Sunday, December 22, 2013

United States v. Lindstrom case brief

United States v. Lindstrom case brief summary
698 F.2d 1154 (11th Cir. 1983)

CASE SYNOPSIS
Defendants appealed their convictions before the United States District Court for the Middle District of Florida for mail fraud under 18 U.S.C.S. §§ 1341 and 1342, and conspiracy to commit mail fraud under 18 U.S.C.S. § 371. Defendants argued that pre-indictment delay denied them due process and that the trial court erroneously restricted their rights to discovery and to cross examination of a key witness.

CASE FACTS
Defendants were convicted of mail fraud under 18 U.S.C.S. §§ 1341 and 1342, and conspiracy under 18 U.S.C.S. § 371 arising out of their operation of a therapy clinic which was allegedly used to inflate insurance claims and medical bills. Defendants appealed, arguing that pre-indictment delay denied them due process and the trial court erroneously restricted their rights to discovery and to cross examination of a key witness.

DISCUSSION

  • The court reversed, remanded, and ruled that pre-indictment delay for investigative purposes was not precluded by the U.S. Constitutional Amendment VI, but offended the due process clause of U.S. Constitutional Amendment V if the delay caused actual prejudice and was a deliberate effort to gain tactical advantage, and that no such showing was made.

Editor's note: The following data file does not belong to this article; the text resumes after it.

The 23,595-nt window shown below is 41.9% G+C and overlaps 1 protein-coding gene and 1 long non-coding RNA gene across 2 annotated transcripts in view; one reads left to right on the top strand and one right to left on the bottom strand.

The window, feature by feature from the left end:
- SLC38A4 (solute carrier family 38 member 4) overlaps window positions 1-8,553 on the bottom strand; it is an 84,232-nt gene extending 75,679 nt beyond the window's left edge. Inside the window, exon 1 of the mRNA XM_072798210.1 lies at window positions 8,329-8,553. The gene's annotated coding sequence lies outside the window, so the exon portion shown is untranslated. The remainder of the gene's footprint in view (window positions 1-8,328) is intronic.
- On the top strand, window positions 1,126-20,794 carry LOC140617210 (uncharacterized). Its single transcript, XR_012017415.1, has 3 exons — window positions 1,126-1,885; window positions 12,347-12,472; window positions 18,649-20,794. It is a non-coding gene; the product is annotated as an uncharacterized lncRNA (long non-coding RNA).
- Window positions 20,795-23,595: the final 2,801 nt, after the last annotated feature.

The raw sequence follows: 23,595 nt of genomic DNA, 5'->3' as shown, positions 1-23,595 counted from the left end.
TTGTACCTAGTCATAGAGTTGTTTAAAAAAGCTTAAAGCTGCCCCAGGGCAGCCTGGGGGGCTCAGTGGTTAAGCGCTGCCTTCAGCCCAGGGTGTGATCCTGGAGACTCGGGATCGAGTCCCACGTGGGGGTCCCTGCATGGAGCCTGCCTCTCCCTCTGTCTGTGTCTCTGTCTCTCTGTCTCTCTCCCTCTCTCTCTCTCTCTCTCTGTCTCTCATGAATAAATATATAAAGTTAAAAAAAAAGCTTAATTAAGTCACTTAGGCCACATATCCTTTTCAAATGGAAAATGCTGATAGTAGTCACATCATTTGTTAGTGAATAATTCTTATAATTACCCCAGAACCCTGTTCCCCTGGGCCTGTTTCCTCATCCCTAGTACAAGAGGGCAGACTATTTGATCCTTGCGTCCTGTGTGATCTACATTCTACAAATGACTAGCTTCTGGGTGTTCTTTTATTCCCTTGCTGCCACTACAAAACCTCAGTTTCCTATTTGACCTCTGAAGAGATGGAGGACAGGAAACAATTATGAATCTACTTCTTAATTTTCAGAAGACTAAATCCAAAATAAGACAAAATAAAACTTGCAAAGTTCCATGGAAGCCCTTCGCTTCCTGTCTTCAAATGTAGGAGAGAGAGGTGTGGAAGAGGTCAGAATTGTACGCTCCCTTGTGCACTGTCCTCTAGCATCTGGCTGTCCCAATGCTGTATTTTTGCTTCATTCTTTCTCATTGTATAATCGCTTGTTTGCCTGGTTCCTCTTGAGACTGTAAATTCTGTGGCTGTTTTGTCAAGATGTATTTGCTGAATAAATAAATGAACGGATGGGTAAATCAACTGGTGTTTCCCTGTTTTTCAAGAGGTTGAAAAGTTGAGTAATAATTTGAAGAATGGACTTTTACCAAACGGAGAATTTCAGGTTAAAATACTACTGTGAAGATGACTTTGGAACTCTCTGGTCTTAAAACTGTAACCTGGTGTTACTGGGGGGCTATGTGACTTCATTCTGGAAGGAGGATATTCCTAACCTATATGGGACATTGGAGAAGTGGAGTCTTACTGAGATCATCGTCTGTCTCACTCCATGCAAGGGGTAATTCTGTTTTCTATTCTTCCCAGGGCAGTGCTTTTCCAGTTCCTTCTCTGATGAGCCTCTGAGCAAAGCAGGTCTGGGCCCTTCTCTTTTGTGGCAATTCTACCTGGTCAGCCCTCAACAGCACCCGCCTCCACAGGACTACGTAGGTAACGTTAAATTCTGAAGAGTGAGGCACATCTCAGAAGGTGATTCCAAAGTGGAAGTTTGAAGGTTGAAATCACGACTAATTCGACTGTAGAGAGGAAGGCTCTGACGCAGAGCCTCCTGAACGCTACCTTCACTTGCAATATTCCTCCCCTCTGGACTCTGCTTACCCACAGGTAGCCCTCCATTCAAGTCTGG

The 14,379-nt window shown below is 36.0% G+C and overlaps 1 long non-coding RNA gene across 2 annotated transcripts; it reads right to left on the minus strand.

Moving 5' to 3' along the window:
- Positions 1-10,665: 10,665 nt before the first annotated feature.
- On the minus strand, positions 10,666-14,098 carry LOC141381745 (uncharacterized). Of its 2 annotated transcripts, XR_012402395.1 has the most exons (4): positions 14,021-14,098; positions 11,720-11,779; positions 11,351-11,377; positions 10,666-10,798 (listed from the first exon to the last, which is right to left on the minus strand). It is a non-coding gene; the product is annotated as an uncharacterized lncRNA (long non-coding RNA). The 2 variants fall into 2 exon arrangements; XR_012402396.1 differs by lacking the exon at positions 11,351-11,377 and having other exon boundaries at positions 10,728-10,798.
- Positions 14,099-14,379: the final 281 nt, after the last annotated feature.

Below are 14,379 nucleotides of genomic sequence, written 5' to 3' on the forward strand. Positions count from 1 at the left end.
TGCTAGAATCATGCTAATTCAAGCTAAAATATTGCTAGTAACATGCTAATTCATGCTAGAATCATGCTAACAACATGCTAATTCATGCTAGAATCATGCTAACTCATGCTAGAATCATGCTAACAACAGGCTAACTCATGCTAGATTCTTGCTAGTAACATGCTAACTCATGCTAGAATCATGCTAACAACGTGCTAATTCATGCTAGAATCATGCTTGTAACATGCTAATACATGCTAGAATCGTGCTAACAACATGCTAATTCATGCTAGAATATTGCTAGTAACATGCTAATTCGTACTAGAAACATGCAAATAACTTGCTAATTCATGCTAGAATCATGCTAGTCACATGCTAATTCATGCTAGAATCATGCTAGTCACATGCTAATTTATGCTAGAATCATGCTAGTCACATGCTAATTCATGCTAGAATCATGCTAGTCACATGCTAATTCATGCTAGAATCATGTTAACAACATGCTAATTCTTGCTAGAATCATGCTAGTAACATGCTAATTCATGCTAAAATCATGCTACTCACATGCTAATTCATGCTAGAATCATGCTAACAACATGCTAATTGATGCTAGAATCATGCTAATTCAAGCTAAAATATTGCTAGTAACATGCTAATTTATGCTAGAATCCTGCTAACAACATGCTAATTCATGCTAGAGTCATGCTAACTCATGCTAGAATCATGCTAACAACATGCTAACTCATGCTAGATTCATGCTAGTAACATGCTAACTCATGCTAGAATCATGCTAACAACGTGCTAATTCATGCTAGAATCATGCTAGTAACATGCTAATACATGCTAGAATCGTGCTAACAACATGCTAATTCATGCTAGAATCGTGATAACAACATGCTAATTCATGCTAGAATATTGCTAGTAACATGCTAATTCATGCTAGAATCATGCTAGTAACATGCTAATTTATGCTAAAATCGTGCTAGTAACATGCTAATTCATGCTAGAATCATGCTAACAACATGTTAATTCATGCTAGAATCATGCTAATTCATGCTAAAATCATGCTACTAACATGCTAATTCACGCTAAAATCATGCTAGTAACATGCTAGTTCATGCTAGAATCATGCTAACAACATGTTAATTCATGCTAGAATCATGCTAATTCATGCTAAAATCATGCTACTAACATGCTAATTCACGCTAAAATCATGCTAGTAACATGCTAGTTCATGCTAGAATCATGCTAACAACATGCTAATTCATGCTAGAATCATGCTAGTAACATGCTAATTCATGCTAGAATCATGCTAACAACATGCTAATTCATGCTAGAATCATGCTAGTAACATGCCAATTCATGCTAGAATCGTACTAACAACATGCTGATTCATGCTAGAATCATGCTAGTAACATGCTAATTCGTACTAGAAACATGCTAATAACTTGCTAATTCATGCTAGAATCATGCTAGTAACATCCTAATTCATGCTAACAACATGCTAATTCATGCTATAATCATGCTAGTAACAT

• However, the court ruled that the trial court erred in restricting defendants' access to a key witness's medical records and in limiting cross examination relative to witness's history of mental illness. 
  • The court found that defendants' right of confrontation under the Sixth Amendment was abridged because such evidence bore directly upon the witness's credibility and truthfulness, and the jury was entitled to consider that evidence.
CONCLUSION
The court reversed and remanded defendants' convictions for mail fraud and conspiracy. The court ruled that, while defendants failed to establish that pre-indictment delay was a deliberate prosecution effort to gain advantage, defendants did show that the trial court's restriction of access to a key witness's medical records and limitation of cross examination as to witness's history of mental illness violated their right of confrontation.


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